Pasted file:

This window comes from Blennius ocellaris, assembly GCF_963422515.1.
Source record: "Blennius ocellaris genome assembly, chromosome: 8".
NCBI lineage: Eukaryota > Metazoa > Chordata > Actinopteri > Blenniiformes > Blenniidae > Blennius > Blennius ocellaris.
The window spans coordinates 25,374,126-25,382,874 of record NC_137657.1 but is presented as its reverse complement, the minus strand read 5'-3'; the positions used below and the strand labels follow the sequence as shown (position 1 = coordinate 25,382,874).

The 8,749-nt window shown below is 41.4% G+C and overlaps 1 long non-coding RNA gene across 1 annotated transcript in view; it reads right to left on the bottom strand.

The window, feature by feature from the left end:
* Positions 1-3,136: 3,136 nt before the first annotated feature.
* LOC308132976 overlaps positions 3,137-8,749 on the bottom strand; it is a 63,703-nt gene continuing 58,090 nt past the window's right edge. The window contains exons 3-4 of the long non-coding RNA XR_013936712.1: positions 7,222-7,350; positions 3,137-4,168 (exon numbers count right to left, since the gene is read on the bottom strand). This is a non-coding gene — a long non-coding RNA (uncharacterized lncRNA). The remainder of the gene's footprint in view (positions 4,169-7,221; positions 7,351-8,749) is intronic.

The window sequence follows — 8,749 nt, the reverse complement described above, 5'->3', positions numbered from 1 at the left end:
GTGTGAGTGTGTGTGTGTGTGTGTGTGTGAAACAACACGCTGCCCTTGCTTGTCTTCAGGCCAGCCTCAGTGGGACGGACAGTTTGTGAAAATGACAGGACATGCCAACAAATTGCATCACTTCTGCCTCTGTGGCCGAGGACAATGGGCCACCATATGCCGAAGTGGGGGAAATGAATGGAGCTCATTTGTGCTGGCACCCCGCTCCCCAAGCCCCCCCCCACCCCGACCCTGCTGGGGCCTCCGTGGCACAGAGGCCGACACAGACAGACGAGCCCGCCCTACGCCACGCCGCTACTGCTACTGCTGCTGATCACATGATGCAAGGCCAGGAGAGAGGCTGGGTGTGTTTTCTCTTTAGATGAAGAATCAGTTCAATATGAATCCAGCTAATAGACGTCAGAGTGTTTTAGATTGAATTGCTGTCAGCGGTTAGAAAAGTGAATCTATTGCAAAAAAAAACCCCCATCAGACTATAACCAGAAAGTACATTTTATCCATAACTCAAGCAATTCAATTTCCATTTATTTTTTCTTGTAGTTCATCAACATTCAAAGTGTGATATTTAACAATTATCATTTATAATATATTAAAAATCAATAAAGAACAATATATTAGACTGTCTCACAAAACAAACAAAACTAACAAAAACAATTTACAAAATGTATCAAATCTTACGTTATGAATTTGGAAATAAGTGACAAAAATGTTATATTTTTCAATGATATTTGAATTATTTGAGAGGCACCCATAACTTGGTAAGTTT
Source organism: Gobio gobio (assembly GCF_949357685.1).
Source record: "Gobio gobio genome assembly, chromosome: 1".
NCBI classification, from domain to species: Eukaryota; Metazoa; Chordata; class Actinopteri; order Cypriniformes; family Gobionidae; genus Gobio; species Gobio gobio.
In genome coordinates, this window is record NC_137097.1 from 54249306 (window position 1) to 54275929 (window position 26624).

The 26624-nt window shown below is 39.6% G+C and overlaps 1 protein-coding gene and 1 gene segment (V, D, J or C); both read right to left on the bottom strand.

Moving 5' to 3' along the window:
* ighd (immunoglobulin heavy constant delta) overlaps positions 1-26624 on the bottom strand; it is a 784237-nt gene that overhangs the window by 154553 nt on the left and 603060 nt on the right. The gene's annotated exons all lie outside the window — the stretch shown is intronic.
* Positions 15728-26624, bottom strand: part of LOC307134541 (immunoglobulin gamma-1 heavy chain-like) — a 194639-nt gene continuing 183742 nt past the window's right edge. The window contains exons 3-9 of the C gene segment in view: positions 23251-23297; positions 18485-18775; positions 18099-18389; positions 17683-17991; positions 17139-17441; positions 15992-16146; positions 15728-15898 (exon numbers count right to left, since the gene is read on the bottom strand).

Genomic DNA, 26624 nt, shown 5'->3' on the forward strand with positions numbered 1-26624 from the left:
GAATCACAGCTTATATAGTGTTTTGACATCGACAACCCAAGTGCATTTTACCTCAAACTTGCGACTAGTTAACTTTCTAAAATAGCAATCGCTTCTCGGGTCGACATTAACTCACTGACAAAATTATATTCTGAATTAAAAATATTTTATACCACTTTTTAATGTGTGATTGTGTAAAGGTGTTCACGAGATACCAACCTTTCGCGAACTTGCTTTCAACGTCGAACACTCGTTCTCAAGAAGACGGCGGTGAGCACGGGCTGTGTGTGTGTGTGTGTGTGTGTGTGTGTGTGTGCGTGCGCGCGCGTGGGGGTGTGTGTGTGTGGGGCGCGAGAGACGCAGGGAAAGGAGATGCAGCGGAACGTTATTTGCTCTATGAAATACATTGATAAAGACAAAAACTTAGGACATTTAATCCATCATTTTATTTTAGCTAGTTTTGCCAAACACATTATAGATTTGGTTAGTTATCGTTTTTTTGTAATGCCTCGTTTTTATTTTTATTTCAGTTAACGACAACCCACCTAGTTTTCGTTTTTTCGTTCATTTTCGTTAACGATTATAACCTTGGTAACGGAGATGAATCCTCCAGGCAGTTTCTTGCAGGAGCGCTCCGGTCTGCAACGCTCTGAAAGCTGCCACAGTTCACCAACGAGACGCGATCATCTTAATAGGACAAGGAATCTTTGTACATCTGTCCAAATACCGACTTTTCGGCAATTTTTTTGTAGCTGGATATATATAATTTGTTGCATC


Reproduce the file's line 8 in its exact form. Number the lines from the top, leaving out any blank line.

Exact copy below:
* LOC308132976 overlaps positions 3,137-8,749 on the bottom strand; it is a 63,703-nt gene continuing 58,090 nt past the window's right edge. The window contains exons 3-4 of the long non-coding RNA XR_013936712.1: positions 7,222-7,350; positions 3,137-4,168 (exon numbers count right to left, since the gene is read on the bottom strand). This is a non-coding gene — a long non-coding RNA (uncharacterized lncRNA). The remainder of the gene's footprint in view (positions 4,169-7,221; positions 7,351-8,749) is intronic.